The Art of VFX

The Falcon and the Winter Soldier: Eric Leven – Overall VFX Supervisor – Marvel Studios

Eric Leven started his career in visual effects in 1996 at Tippett Studio and worked on Starship Troopers. He has worked on a number of the studio’s projects including Cloverfield, Cosmos: A Spacetime Odyssey, Ted 2 and The Orville.

What was your feeling to join the MCU?

It was an exciting opportunity to get in on the ground floor of their new streaming shows. Additionally, this is exactly the kind of VFX work I like to help create: giant helicopter battles, fights on moving trucks; working on any one of these sequences would be a blast so I felt lucky to have the opportunity to work on lots of them all one show.

How was the collaboration with Director Kari Skogland?

Kari brought her own unique viewpoint to the show and the sequences which was great, but she also gave us a wide berth when designing the effects heavy sequences.

What was your approach for the flying sequences with Falcon?

The approach was to keep things as grounded and realistic as possible. In the past, shots of Falcon flying were usually either wides with medium lenses or closeups with slightly longer lenses. In reality, if you’re filming someone air to air and keeping pace with them, you’re going to use long lenses (because you can’t get too close to the subject), or you’ll use cameras mounted to the subject which typically have short lenses, like « action » cameras. There’s great reference of both of those setups; Jetman Dubai has amazing long lens air to air shots and there’s great footage of cameras mounted to wingsuit pilots like the Red Bull Air Force. So, we started there and then allowed artistic license in when we wanted some of the more « impossible » footage. The hope is that if you ground enough in reality, the sequence feels more real and photographic as opposed to video game cinematography which is often physically impossible to shoot.

The other method used to keep things realistic was to actually film as much air to air as possible. This was the first time Falcon would have an aerial sequence that was shot in the air. We worked with some of the best skydivers and wingsuit pilots in the world to get some truly spectacular footage, including Capt. Vassant actually riding a wingsuit pilot in the air and some hand-to-hand fighting during free fall. Watching the stunt team work to get these shots based on our previz in the air, not just once but then resetting in mid-air to get additional takes during one jump, was awe-inspiring.

Combining the aerial footage with bluescreen footage shot on the ground with Anthony Mackie allowed us to get some truly realistic shots. Even if we ended up replacing that footage with CG (which we often did), it was great photographic reference of, for example, what a guy dressed as Falcon looked like as he flew across the sun at 10,000 ft, or how an operator moved the camera while filming wingsuit pilots diving through the frame.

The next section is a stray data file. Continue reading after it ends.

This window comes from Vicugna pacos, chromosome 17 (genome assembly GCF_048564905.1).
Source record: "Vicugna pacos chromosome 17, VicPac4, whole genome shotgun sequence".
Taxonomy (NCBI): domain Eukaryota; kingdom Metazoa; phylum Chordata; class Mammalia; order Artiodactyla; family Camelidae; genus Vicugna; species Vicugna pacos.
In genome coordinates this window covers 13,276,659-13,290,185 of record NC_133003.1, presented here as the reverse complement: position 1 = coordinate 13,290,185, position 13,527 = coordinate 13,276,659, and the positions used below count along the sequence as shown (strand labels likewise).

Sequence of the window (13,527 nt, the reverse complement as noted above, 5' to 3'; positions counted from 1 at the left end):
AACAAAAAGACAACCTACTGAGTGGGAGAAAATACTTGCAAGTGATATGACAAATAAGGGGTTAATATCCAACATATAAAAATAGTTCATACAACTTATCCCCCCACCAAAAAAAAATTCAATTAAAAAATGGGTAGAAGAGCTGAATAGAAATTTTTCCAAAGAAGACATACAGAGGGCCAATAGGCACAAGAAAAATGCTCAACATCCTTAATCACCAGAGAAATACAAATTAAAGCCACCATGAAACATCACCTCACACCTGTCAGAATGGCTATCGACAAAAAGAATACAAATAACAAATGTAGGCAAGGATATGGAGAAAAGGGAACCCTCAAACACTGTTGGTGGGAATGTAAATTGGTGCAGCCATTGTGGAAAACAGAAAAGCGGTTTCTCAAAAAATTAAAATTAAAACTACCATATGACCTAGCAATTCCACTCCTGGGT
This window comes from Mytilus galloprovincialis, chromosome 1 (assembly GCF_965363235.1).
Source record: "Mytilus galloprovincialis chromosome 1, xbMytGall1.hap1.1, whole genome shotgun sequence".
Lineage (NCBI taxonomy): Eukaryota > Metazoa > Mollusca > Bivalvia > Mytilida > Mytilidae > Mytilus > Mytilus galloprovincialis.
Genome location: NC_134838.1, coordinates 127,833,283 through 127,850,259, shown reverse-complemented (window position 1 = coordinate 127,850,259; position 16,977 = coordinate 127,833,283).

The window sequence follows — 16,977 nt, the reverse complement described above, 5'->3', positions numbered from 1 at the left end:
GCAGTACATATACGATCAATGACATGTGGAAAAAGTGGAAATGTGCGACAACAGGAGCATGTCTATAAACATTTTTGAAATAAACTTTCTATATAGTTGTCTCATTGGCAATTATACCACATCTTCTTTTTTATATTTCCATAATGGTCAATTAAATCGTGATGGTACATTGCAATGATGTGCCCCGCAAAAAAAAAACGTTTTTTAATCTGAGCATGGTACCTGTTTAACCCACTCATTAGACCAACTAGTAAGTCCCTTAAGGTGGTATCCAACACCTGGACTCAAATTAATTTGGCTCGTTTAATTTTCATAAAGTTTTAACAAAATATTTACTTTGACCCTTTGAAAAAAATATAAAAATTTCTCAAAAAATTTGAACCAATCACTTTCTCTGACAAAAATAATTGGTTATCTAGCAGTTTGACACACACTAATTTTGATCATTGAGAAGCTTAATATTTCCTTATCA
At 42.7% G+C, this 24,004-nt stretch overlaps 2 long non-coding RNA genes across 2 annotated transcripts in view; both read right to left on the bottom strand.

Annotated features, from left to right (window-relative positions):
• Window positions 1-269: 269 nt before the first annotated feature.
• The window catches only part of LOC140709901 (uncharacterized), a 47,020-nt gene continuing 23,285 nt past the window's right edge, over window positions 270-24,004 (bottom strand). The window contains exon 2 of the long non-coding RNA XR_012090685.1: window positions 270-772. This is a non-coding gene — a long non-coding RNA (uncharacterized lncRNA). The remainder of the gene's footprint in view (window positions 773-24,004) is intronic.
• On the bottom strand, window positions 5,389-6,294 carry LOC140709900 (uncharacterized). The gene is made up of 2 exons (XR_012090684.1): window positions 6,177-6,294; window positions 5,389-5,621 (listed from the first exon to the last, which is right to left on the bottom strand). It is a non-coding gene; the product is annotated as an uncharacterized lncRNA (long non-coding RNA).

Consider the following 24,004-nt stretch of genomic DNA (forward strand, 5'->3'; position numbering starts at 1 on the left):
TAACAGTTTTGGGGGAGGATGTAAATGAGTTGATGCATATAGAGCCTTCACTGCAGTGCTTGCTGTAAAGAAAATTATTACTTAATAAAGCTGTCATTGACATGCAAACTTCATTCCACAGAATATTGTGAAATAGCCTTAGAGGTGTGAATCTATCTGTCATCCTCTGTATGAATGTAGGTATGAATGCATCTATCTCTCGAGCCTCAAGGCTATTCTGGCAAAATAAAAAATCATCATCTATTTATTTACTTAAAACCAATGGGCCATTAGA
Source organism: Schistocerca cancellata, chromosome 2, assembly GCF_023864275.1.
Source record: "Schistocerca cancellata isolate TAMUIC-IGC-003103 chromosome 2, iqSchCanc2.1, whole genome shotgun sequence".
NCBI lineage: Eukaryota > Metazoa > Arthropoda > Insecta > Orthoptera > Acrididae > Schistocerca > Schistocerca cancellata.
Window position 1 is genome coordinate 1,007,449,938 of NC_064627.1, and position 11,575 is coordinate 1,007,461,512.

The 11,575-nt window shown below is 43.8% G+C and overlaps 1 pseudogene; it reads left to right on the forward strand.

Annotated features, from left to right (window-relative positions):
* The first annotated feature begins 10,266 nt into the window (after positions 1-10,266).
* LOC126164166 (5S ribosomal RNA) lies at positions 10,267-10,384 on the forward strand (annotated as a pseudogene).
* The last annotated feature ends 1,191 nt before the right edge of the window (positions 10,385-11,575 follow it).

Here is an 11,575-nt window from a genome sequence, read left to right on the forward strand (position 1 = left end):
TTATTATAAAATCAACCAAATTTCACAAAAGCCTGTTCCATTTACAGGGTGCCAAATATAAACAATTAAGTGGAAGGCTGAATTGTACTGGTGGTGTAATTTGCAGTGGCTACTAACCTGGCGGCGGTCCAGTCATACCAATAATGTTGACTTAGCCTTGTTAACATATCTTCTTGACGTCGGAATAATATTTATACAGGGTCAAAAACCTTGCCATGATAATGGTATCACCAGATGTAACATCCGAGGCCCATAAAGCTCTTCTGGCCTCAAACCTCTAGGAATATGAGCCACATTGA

Can you elaborate about the creation of the Falcon various suits and especially the Captain America suit?

By the time VFX comes in, the suits have typically already been designed and built by Marvel’s visual development team and the show’s costume designer. Our main job on this show was to fix Captain America’s cowl; hiding seams and removing unwanted stretching and bulging in the costume.

Can you elaborate about the creation of the city of Madripoor?

Beside the comics, did you receive specific indications and references for Madripoor?

Ray Chan and the art department provided some great key art for us to base the look of the city. Madripoor in the comics has always been very stylized and our job was to ground it a bit more in reality. We looked at several different harbor cities for inspiration; Hong Kong foremost among them.

How did you create New York for the intense action sequence in the final episode?

For Cap’s, we shot aerial helicopter plates of NYC but as the sequence changed and became more complex during production, it became necessary to move towards a mostly full CG environment. We leveraged Sony Pictures Imageworks’ ever improving digital version of NYC, which they were able to build upon for this show.

Which sequence or shot was the most challenging?

I know this is a boring answer, but each sequence had its own unique challenges; not just from a technical standpoint, but from a story standpoint as well. And « breaking the story » of those sequences was often just as challenging as the actual VFX work. The most complex sequences on the show were the Hot Potato (desert aerial chase) in 101, the truck top fight in 102, and the helicopter chase and the construction pit fight in 106.

How did you choose the various vendors?

VFX facilities were chosen based on their capabilities to deliver photorealistic effects while delivering on time and on budget.

What is your favorite shot or sequence?

The Hot Potato sequence has a special place in my heart because it was the first major sequence started, and we worked on it thru the entire production; over 16 months from start to finish. I’m proud of the entire show, and I’m really proud to have been a part of that sequence.

A big thanks for your time.

© Vincent Frei – The Art of VFX – 2021

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